“I think what [Moncrieff] is doing is very important, to challenge the evidence and ask questions that are key for clinical practice,” Andrea Cipriani, a psychiatrist at Oxford University, told me when I phoned him for his perspective. In 2018 Cipriani led the largest ever review of antidepressant effectiveness, which found all 21 drugs it included were more effective than placebos. “My interpretation is the effect of the active ingredient of the antidepressant, as opposed to a sugar pill, is not big – I agree,” he said, but it is clinically significant: on average 55-60 per cent of people respond to antidepressants (experiencing a significant reduction in their symptoms), while 35-40 per cent respond to placebos. He emphasised there is huge individual variation: the challenge for psychiatrists is to get better at identifying who will benefit, and from which drugs.
Cipriani challenged the view that antidepressants don’t work long term, pointing to a 2021 study in the New England Journal of Medicine which found that patients who gradually come off the pills after taking them for a long time are more likely to relapse than those who remain on the medication. He said we need more nuanced conversations about psychiatric treatments, in part because the debate over their effectiveness has become so ideological – and so heated. After the 2018 review, he received threats against him and his family.
Moncrieff is used to strong criticism from colleagues, but says she’s seen a shift in recent years. A critic of the Covid vaccine mandates (she was sceptical of the trial data and opposed to coercive measures), she believes the pandemic created a new atmosphere of intolerance for scientists with heterodox views. “It became OK to cancel scientists. Scientists who weren’t toeing the line were attacked and vilified,” she said. She noticed a similar climate in the wake of her serotonin study. “Some of the articles were putting forward the view that it’s off [limits] to criticise antidepressants, that this is an area of scientific debate that shouldn’t be allowed to be had,” she said. “I think Covid enabled people to say that.”
Moncrieff has been a dissenter her entire career. As a student in the Nineties she felt greater affinity with earlier figures such as RD Laing and Thomas Szasz, who saw mental illness as a political and social construct, than with colleagues who believed that advances in brain science would yield new cures. While working for the Institute of Psychiatry in London she joined a reading group with like-minded peers – “We were all quite left-wing and a bit rebellious” – that in 1999 merged with a group in Bradford to become the Critical Psychiatry Network. The network, of which Moncrieff is co-chair, now has over 400 members.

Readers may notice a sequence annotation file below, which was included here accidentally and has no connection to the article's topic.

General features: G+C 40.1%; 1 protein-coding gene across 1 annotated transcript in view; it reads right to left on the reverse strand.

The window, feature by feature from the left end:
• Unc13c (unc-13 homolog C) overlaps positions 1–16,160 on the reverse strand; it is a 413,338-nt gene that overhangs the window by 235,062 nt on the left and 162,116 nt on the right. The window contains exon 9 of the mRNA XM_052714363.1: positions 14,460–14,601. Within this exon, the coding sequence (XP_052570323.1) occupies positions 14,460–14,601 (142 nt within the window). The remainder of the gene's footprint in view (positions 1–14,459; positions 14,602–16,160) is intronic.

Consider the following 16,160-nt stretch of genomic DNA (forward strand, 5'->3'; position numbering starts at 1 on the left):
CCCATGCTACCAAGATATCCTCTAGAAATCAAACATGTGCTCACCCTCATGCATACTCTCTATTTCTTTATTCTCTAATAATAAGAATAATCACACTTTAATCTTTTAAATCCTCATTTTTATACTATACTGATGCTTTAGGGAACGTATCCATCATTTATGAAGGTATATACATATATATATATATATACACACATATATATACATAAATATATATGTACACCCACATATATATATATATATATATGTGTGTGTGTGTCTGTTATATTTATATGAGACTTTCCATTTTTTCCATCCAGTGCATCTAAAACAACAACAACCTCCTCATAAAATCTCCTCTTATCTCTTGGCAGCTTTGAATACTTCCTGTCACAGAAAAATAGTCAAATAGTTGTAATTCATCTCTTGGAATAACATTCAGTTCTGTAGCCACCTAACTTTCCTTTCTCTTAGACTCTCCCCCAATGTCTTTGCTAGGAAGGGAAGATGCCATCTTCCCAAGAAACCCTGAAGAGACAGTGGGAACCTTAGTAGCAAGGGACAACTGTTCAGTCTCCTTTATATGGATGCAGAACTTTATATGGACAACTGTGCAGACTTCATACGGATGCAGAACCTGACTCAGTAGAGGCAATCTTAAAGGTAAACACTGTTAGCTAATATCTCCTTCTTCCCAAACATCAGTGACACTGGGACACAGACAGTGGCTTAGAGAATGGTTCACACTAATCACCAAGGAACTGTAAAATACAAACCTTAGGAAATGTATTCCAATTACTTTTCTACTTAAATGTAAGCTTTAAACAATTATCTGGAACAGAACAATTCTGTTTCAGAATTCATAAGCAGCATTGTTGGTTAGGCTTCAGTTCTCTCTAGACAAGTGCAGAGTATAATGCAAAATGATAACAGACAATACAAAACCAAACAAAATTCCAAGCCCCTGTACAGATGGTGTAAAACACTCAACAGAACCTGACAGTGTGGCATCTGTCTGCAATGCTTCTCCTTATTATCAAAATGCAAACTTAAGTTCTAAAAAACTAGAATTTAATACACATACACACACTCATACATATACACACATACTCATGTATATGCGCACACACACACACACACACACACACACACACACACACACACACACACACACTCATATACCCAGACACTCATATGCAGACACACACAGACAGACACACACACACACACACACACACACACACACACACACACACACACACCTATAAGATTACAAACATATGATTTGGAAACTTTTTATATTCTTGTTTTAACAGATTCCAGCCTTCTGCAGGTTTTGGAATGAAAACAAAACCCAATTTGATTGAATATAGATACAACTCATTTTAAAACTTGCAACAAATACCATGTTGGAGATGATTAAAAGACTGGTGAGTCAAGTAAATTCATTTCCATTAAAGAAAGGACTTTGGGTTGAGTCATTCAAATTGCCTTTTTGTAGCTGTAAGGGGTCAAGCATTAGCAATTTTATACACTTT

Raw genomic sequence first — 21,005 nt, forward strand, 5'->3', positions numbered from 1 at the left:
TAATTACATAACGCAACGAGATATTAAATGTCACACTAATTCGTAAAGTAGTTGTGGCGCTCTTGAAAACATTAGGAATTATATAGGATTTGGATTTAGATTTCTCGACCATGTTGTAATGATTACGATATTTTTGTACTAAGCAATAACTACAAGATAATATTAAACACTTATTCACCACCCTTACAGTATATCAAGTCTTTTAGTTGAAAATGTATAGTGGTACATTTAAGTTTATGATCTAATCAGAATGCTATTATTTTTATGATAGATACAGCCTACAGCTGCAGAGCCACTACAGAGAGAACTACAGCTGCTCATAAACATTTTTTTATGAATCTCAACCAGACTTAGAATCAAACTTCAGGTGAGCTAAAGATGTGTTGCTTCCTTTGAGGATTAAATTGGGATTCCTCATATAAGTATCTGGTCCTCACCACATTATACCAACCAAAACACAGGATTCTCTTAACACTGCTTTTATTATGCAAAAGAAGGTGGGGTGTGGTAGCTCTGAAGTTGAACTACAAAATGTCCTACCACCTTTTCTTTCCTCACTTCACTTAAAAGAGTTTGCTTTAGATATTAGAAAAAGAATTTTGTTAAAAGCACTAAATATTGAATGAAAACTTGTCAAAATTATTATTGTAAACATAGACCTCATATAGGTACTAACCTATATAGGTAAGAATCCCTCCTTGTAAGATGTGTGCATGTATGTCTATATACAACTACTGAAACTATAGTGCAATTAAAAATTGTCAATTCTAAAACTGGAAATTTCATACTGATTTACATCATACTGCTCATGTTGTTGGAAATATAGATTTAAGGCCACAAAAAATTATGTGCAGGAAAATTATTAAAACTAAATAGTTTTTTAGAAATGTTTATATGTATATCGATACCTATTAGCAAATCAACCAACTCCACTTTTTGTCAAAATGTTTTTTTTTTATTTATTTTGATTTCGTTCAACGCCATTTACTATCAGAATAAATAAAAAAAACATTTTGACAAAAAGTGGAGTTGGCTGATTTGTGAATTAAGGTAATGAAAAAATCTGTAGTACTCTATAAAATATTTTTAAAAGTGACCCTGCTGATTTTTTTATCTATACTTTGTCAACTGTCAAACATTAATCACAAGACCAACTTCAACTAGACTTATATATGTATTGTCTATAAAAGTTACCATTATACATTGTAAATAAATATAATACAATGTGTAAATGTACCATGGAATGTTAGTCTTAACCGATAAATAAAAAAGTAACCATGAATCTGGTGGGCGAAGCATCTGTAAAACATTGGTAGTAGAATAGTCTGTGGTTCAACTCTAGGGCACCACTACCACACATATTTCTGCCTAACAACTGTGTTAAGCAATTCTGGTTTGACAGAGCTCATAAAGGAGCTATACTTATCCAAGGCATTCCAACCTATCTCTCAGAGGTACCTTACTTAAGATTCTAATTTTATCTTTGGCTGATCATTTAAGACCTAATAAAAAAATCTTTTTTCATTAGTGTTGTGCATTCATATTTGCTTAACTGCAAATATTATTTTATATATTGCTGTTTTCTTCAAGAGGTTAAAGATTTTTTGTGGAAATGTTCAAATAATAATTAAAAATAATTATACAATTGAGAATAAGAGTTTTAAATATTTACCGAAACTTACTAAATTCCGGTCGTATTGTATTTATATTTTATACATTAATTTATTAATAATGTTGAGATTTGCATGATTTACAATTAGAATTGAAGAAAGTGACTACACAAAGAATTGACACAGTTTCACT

“The pharmaceutical industry and the medical profession have coached the population for decades that there is a medical solution to various crises in life – and I think we need to uncage people because that’s simply not true,” Moncrieff said. “We need to find more non-medical ways of supporting people through crises.” Rather than viewing depression as an illness, she wants people to see it as a “mood state”: “Mood states are related to emotions, and moods and emotions are the way that human beings, which are complex, intelligent organisms, respond to events in their environment. Depression is by definition a reaction to a state that someone doesn’t want to be in, to something that’s gone wrong in someone’s life, or a stressful situation.”
Moncrieff’s critics point out that her views are popular with the American far right and Scientologists. “That’s life, isn’t it? Sometimes you share views on some things with people whose views on other things you don’t agree with,” Moncrieff said. “Just because the Scientologists… have these views about mental health doesn’t mean I should drop them.”
Another group with whom her views resonate is the growing community of people who say they have been harmed by psychiatry and are agitating for change. Their perspective is more “powerful” than hers, she said, and she was “hopeful” for the future. “But,” she added, “there needs to be a political move to demedicalise the whole mental health arena and that’s going to be very, very difficult.”
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This article appears in the 03 May 2023 issue of the New Statesman, Beneath the Crown